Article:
Ah, Spring, the Best Time to Assess Tree Health

April 1, 2020 · 1 minute read
Ah, Spring, the Best Time to Assess Tree Health

As a climber, spring is absolutely my favorite time of year to climb and care for trees. While it’s true the temperature and weather conditions are quite pleasant, this isn’t the reason it’s my favorite time to care for trees. The conditions are simply ideal to properly inspect tree health — the emerging buds and leaves offer a great indicator of health, yet we are still able to see the entire structure of the tree before the full summer canopy has a chance to hide any imperfections, such as deadwood or other potential hazards.

Emerging buds and leaves offer a great indicator of tree health.

Prior to working on or ascending any tree, I conduct a 360-degree assessment of the tree’s overall health and structure. You can do this at home as well by conducting your own analysis. The process varies, however, I typically start from the ground up and include the following:

Root System

  • Cracks in soil or raised soil around base?
    • Possible risk of uprooting.
  • Mushrooms and/or fungus in the area surrounding the tree?
    • Possible sign of root rot and decay.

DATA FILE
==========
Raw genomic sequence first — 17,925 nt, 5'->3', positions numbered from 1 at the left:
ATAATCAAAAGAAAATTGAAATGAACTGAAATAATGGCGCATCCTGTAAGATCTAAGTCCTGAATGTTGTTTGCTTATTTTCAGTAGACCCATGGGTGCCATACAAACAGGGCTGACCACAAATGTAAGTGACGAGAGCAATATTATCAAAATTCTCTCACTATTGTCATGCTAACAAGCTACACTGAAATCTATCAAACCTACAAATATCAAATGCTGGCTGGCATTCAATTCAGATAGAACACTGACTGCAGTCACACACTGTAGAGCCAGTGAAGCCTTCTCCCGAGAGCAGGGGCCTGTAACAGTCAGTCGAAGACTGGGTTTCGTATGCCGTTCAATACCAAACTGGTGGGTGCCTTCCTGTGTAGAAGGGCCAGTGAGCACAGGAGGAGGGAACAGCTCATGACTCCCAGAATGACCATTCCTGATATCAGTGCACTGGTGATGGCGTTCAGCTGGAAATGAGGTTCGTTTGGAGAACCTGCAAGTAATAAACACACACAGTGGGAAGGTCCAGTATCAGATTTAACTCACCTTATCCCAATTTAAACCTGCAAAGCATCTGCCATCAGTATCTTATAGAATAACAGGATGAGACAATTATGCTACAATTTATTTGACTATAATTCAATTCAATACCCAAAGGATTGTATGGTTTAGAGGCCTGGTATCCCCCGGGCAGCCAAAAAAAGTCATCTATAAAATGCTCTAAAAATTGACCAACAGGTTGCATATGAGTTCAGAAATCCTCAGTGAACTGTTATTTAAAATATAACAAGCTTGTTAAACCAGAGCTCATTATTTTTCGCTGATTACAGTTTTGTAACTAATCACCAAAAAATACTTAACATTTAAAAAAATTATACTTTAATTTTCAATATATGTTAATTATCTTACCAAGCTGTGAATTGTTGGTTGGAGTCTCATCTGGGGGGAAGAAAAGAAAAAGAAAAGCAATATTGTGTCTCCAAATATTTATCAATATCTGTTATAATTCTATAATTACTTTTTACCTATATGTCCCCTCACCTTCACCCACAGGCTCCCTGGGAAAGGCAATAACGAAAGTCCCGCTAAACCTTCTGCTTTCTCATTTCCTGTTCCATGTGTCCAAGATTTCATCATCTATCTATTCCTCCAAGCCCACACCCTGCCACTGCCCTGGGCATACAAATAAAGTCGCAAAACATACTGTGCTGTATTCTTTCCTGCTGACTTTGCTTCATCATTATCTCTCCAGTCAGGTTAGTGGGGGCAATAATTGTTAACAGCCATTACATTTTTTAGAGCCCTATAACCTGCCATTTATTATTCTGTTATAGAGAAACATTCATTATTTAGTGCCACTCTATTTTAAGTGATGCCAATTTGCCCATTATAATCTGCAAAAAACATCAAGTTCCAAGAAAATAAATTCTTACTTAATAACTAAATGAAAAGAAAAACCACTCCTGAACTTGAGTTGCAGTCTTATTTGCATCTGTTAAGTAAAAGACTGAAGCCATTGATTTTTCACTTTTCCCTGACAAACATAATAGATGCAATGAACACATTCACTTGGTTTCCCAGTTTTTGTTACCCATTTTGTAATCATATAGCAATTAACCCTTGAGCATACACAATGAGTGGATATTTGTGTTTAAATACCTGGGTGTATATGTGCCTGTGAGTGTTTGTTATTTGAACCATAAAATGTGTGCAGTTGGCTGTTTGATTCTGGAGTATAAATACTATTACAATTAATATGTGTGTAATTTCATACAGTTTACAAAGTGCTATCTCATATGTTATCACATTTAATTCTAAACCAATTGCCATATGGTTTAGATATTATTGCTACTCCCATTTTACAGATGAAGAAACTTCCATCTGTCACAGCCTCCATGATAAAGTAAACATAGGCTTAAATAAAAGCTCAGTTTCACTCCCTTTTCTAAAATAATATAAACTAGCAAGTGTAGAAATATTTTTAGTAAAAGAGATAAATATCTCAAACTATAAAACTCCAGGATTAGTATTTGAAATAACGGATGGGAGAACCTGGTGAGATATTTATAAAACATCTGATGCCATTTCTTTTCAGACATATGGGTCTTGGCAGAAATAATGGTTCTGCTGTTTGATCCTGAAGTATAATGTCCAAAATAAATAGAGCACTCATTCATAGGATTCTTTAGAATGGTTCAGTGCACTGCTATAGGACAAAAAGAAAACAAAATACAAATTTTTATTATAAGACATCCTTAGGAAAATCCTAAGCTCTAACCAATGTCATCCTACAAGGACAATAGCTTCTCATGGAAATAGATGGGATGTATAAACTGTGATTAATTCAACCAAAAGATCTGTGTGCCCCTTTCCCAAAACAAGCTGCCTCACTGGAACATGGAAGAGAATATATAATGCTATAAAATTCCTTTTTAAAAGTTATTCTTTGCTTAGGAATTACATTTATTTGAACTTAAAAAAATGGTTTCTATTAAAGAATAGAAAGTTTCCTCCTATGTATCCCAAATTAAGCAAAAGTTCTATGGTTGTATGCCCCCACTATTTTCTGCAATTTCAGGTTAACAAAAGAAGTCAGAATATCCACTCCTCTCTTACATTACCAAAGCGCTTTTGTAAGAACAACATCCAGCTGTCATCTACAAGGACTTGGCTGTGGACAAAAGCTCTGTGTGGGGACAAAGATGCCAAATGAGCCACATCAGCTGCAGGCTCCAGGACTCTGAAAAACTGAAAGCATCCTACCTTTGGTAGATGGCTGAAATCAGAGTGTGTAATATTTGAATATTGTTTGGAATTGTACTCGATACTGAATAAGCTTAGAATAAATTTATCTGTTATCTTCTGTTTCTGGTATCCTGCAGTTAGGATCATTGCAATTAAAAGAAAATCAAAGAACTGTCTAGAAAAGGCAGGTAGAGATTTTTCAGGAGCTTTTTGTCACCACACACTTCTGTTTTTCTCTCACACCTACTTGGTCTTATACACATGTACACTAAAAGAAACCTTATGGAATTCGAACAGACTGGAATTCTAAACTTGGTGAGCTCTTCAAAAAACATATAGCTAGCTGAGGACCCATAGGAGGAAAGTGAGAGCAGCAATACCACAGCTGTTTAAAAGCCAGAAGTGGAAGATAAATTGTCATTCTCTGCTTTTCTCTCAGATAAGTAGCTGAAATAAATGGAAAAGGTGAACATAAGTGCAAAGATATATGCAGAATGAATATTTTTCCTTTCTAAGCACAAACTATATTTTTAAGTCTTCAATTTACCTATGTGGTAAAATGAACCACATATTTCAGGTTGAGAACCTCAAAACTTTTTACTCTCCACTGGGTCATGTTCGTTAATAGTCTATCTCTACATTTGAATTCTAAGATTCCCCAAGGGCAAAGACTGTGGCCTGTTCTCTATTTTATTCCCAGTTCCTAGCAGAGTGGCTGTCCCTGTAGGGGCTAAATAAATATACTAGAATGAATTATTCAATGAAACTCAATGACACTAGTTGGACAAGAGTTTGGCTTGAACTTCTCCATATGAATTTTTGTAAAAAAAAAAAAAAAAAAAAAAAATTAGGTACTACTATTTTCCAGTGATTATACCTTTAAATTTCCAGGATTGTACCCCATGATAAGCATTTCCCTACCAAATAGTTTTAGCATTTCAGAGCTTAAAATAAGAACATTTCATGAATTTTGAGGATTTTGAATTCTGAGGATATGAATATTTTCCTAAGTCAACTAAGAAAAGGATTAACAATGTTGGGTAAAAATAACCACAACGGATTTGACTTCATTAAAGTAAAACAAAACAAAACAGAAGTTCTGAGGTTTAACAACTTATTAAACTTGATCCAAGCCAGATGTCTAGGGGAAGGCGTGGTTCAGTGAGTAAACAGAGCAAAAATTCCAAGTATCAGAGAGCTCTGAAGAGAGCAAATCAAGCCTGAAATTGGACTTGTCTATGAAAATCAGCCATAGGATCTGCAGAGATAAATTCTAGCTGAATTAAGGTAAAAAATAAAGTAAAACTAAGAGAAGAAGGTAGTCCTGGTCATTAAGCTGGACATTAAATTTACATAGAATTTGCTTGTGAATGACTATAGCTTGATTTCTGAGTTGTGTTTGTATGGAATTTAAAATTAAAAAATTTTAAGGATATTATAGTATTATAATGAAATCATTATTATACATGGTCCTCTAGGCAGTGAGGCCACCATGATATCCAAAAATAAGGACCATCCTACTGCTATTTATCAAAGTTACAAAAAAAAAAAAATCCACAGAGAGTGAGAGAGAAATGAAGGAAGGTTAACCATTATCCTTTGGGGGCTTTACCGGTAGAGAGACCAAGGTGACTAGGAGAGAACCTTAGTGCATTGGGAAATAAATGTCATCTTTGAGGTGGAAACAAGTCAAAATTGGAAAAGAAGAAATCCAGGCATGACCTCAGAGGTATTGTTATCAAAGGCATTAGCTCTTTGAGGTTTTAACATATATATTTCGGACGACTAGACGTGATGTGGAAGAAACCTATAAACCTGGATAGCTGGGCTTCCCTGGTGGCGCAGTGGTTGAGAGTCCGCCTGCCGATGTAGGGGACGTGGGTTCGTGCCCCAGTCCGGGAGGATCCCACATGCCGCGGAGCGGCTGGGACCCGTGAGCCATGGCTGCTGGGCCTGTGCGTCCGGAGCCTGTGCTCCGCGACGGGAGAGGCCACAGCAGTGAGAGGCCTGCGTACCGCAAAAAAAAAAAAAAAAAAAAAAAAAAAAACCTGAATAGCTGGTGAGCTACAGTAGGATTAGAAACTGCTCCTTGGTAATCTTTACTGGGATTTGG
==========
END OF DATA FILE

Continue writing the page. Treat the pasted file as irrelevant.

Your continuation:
• Change in degree of lean?
    • Possible risk of uprooting.
  • Mushrooms and/or fungus on trunk?
    • Possible sign of trunk rot and decay.
  • Structural flaws?
    • Cavities, hollows, lightning strikes and other decay should be evaluated thoroughly as they vary greatly among species and severity of flaw. 


  • Inspect, buds, leaves and appearance of bark to determine whether the branch is healthy, declining or dead.
  • Check for cracked/ split, broken and hanging branches.


  • Are last year’s leaves still hanging on?
    • This can vary by species, but is often an indicator of a dead limb and/or tree.

Among other practices, utilizing these assessment guidelines has helped me climb and conduct tree work safely. However, the risk obviously varies greatly based on species, severity and other environmental factors. In some cases, a tree can continue to survive with many of these factors. In other cases, it takes just one to cause failure.

Please reach out to us should you have any questions! We love our trees and we love our community of tree lovers!